The Pacific Northwest College of Art had a problem: How could it attract talented students too busy with career and/or family to pursue a demanding conventional master’s program?
So the faculty fashioned the MA in Design Systems, which welcomes its first students this fall. The new 40-credit program includes the same core classes as the 60-credit Collaborative Design master’s in fine arts, but scales back the studio time and drops the mentored capstone project. Whereas most MFA students find they have to quit their day jobs, the Design Systems MA barely cuts into a 9-to-5 grind. Classes meet twice a week in the afternoon and evening, and students can expect to earn their degree in 36 months.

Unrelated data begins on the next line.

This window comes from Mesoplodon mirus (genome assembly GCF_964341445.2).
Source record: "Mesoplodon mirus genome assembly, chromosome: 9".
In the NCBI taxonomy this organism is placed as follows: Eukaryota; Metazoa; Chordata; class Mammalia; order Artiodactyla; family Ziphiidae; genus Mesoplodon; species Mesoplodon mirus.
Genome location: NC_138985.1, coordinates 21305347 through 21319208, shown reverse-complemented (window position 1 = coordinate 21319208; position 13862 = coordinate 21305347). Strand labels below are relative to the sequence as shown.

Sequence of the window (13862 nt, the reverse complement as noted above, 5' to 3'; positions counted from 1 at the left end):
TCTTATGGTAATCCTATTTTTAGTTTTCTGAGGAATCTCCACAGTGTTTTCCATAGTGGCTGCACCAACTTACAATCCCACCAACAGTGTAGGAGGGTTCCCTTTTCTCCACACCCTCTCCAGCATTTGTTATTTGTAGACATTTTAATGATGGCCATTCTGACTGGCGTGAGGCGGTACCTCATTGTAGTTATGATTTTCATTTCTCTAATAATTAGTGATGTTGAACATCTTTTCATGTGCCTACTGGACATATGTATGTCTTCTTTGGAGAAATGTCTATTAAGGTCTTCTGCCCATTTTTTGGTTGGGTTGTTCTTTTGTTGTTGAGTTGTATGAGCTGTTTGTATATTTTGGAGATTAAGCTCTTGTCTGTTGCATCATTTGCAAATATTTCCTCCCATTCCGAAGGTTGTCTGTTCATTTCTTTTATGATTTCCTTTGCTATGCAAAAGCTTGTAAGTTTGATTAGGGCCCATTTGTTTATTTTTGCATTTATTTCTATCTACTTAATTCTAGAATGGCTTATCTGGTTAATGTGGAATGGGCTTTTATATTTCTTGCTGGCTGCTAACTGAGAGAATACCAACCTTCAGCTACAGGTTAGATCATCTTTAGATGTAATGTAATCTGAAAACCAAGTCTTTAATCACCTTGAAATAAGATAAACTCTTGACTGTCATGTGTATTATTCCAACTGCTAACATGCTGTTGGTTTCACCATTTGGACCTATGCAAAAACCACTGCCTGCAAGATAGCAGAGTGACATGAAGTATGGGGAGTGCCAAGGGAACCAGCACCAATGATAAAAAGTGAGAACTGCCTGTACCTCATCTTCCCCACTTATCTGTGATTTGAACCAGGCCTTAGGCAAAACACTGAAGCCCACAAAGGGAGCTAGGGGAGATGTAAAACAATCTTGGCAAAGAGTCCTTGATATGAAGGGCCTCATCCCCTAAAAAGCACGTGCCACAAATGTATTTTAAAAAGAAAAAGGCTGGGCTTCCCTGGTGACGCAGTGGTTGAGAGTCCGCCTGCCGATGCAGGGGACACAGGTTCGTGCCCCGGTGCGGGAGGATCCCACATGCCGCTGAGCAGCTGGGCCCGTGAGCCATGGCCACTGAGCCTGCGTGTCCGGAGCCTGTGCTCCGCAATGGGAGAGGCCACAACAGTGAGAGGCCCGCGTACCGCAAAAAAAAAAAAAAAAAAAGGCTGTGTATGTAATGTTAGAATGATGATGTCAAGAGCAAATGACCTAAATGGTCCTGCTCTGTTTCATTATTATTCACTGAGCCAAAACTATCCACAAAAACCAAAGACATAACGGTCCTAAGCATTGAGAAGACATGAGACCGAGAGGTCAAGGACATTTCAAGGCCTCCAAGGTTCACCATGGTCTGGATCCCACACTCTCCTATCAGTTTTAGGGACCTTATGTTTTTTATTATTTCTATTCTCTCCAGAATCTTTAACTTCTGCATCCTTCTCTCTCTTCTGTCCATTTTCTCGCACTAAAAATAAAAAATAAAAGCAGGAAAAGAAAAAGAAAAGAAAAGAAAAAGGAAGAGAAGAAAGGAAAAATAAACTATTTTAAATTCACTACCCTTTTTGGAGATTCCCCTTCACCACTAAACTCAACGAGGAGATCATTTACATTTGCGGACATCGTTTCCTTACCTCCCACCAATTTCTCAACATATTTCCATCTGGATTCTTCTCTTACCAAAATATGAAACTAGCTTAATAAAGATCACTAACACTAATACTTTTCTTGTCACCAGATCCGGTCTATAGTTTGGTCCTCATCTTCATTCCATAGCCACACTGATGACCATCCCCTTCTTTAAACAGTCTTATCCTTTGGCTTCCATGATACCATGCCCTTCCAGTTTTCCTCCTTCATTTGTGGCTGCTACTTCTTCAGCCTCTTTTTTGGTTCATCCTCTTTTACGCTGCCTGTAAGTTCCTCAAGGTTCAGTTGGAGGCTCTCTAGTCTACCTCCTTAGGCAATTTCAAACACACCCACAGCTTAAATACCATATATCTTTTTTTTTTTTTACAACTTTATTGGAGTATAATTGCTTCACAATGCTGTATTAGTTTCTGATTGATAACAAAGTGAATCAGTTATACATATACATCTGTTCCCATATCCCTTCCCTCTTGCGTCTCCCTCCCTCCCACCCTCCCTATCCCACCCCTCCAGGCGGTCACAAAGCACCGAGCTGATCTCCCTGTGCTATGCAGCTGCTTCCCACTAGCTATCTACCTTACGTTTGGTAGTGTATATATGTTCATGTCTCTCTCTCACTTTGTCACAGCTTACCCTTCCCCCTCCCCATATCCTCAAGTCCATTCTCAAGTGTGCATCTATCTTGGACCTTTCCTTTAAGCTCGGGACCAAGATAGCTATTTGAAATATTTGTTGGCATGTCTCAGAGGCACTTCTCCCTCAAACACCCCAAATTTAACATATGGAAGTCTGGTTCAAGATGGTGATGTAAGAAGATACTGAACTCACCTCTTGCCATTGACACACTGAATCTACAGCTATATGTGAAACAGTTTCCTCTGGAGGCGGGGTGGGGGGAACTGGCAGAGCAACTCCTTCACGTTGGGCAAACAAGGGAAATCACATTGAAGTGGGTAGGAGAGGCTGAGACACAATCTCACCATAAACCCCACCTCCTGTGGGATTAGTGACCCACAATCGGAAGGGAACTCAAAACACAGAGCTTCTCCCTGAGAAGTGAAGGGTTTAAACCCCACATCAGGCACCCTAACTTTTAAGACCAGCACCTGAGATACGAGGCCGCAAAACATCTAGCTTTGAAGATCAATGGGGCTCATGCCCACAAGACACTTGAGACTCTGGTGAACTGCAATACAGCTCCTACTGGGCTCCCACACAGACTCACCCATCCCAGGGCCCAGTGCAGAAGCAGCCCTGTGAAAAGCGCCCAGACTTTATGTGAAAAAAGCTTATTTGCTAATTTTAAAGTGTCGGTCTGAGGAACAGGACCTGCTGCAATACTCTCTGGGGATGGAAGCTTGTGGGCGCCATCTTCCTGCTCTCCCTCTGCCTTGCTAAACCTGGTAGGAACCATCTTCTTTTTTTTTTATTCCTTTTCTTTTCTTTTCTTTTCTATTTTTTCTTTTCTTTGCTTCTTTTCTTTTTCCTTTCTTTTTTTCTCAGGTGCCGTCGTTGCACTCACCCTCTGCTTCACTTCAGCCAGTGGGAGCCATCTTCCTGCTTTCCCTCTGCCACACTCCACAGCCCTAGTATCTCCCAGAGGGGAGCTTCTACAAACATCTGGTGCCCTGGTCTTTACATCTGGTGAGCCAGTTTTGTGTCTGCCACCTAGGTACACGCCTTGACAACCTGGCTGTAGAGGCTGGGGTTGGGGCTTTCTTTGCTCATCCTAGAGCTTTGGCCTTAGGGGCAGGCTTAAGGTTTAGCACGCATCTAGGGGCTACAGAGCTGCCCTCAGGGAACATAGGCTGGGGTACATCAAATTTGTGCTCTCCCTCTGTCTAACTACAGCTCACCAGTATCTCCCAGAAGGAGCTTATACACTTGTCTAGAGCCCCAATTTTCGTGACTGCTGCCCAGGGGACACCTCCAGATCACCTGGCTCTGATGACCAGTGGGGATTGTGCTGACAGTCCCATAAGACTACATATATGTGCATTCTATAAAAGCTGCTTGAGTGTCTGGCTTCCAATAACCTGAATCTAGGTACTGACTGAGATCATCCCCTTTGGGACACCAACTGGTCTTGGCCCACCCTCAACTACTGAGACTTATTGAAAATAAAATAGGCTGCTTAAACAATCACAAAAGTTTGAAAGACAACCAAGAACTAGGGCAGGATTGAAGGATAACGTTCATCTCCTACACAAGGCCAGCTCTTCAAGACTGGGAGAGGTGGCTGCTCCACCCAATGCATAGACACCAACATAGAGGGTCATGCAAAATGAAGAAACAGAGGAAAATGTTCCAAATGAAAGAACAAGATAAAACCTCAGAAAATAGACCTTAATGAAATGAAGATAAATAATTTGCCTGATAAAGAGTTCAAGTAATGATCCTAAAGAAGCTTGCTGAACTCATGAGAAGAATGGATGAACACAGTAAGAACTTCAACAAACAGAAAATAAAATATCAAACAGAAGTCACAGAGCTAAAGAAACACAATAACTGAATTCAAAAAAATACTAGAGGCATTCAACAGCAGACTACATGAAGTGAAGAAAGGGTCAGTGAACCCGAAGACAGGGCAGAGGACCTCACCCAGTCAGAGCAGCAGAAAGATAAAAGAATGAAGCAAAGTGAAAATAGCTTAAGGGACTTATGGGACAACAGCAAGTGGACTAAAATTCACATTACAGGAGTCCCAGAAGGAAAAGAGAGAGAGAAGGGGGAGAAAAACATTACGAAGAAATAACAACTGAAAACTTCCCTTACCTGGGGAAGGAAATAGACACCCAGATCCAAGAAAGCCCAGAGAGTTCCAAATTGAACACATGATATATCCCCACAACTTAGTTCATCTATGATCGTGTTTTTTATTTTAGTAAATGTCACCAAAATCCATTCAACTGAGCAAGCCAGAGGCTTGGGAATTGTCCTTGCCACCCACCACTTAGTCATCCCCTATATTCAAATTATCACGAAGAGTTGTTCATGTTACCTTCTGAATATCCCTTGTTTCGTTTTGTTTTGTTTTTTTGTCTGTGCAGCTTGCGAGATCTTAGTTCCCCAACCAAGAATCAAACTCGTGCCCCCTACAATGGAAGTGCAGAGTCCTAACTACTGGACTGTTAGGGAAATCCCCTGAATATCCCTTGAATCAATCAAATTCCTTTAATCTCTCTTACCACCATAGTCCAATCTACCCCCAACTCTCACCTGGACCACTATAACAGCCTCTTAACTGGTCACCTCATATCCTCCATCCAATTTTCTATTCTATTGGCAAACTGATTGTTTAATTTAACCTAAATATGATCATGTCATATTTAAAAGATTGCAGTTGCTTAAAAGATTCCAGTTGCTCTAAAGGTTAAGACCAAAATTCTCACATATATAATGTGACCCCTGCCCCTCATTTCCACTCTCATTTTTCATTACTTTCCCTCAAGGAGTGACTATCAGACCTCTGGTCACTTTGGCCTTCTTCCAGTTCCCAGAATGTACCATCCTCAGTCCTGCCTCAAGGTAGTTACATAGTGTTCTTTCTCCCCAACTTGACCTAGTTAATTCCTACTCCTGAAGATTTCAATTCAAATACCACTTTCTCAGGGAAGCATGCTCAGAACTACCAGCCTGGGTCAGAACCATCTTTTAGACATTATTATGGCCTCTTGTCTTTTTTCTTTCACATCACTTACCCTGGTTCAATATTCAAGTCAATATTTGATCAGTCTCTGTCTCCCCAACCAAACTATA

Professors—hailing from Intel, Nike, OMSI, and other local powerhouses—up the stakes by bringing real-world predicaments to the classroom. Students might learn how industrial air pollution in Richmond, California, is walloping disadvantaged, lower-income communities. Or they might travel to rural Central Oregon to investigate strategies for removing invasive juniper trees and shrubs.
“A lot of people think of design as graphic design, how people draw things up,” explains program chair Peter Schoonmaker. “Design has morphed into a much broader concept.”